Slain Nevada journalist allegedly stabbed by subject of stories

Las Vegas Review-Journal investigative reporter Jeff German appears in an undated photograph.
Las Vegas Review-Journal investigative reporter Jeff German appears in an undated photograph. (Handout photo courtesy Las Vegas Review-Journal)

A Nevada newspaper journalist who was found stabbed to death at his home over the weekend was allegedly murdered by the subject of one of his investigative reports.

On Wednesday, police in Las Vegas said they apprehended former Clark County Public Administrator Robert Telles in connection with the murder of Las Vegas Review-Journal investigative reporter Jeff German.

Police initially said German was stabbed following an altercation with an unknown person, and that there was no information to indicate the journalist was killed in connection with his work.

After releasing surveillance video and still images from a neighborhood camera, police received tips that led them to Telles. A search warrant was executed on his home early Wednesday morning, and evidence was discovered that strongly suggested the murder was due to German’s reporting.

Earlier this year, German wrote a series of stories for the Las Vegas Review-Journal that exposed a culture of workplace hostility and bullying at the Clark County Public Administrator’s Office. One story focused on a relationship Telles had with an office staffer that some said compromised his ability to oversee the estates of local residents who died without naming an heir.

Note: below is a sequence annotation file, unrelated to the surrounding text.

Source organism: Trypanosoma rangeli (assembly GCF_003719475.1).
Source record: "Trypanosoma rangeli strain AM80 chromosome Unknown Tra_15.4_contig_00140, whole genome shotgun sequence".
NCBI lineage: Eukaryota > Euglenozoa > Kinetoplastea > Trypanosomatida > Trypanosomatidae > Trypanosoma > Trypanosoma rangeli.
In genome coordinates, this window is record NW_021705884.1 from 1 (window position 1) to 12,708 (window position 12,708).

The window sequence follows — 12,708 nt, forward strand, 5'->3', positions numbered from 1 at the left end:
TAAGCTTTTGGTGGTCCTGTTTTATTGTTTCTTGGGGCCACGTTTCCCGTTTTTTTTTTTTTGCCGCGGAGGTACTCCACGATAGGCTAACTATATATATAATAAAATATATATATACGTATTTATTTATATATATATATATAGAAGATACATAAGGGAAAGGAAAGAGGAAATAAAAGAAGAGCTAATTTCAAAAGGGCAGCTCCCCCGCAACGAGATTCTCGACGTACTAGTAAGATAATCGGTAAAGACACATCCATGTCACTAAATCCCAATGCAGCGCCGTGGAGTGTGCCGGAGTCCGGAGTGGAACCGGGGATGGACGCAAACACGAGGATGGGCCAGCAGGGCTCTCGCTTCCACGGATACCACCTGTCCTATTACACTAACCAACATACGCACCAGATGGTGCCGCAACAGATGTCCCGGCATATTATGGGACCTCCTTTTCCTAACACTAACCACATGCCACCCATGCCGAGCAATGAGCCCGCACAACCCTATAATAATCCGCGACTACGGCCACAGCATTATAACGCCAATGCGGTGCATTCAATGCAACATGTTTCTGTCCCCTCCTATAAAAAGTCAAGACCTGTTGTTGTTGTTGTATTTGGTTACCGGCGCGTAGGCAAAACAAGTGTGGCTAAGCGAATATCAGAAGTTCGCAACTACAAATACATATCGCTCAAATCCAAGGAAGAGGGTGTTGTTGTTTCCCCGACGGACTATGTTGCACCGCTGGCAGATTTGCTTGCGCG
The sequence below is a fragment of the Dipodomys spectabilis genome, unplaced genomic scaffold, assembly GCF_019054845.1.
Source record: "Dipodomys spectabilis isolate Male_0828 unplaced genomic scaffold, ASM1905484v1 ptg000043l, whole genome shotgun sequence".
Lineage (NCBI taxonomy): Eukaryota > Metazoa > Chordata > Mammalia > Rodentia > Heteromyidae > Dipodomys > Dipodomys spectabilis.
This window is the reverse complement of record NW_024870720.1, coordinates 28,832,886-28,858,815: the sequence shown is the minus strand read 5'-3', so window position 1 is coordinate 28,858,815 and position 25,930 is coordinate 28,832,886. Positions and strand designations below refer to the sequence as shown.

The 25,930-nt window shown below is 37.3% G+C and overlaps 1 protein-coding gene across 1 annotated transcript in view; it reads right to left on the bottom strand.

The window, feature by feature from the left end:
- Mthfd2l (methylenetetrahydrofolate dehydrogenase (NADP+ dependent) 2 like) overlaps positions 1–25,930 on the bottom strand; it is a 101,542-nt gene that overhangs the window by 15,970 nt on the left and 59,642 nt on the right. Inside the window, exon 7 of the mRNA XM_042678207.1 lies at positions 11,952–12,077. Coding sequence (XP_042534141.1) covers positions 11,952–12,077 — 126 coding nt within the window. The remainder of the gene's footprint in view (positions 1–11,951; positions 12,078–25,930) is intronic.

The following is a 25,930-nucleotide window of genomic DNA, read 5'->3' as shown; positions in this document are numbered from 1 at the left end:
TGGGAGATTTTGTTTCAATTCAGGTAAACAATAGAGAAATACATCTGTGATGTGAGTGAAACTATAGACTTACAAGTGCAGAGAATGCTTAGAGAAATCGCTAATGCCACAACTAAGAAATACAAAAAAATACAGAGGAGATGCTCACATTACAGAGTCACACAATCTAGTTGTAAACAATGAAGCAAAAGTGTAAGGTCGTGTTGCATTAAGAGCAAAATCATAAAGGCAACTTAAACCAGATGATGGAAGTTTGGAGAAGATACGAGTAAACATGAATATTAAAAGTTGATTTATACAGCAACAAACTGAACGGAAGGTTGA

As is typical in local government, the county administrator in that part of Nevada is an elected position. At the time the article was published, Telles was running for re-election; he lost the primary one month after the story ran in the newspaper and was slated to be removed from office early next year.

County workers who spoke with the Las Vegas Review-Journal this week affirmed Telles was still angry about the stories German published and considered them to be personally humiliating. Some told the newspaper they now feared for their own safety in the wake of the journalist’s murder.

“It’s like a realization that we’ve been in the office with someone who hates us and is capable of this kind of violent crime,” Aleisha Goodwin, a coordinator who worked in Telles’ old office, told the newspaper in an interview.

The public official’s disdain for the local newspaper reporter was not exactly a secret: At least once, Telles took to Twitter with an unsubstantiated claim that German was “doing double duty” as an activist while working for the media outlet. In another tweet, he accused German of “going through our trash for his fourth story on me” in a mock conversation with his wife.

“Typical bully,” Telles wrote on Twitter. ” Can’t take a pound of criticism after swinging 100 pounds of B.S. — up to article number four now. You’d think he’d have better things to do.”

In a statement on Wednesday, the executive editor of the Las Vegas Review-Journal said the arrest of German’s alleged assailant was “an enormous relief and an outrage for the Review-Journal newsroom.”

“We are relieved Telles is in custody and outraged that a colleague appears to have been killed for reporting on an elected official,” the executive, Glenn Cook, said. “Journalists can’t do the important work our communities require if they are afraid a presentation of facts could lead to violent retribution.”

Cook thanked the Las Vegas Metropolitan Police Department for their work and said the arrest of Telles would allow for German’s family, friends and colleagues to move forward with a period of mourning.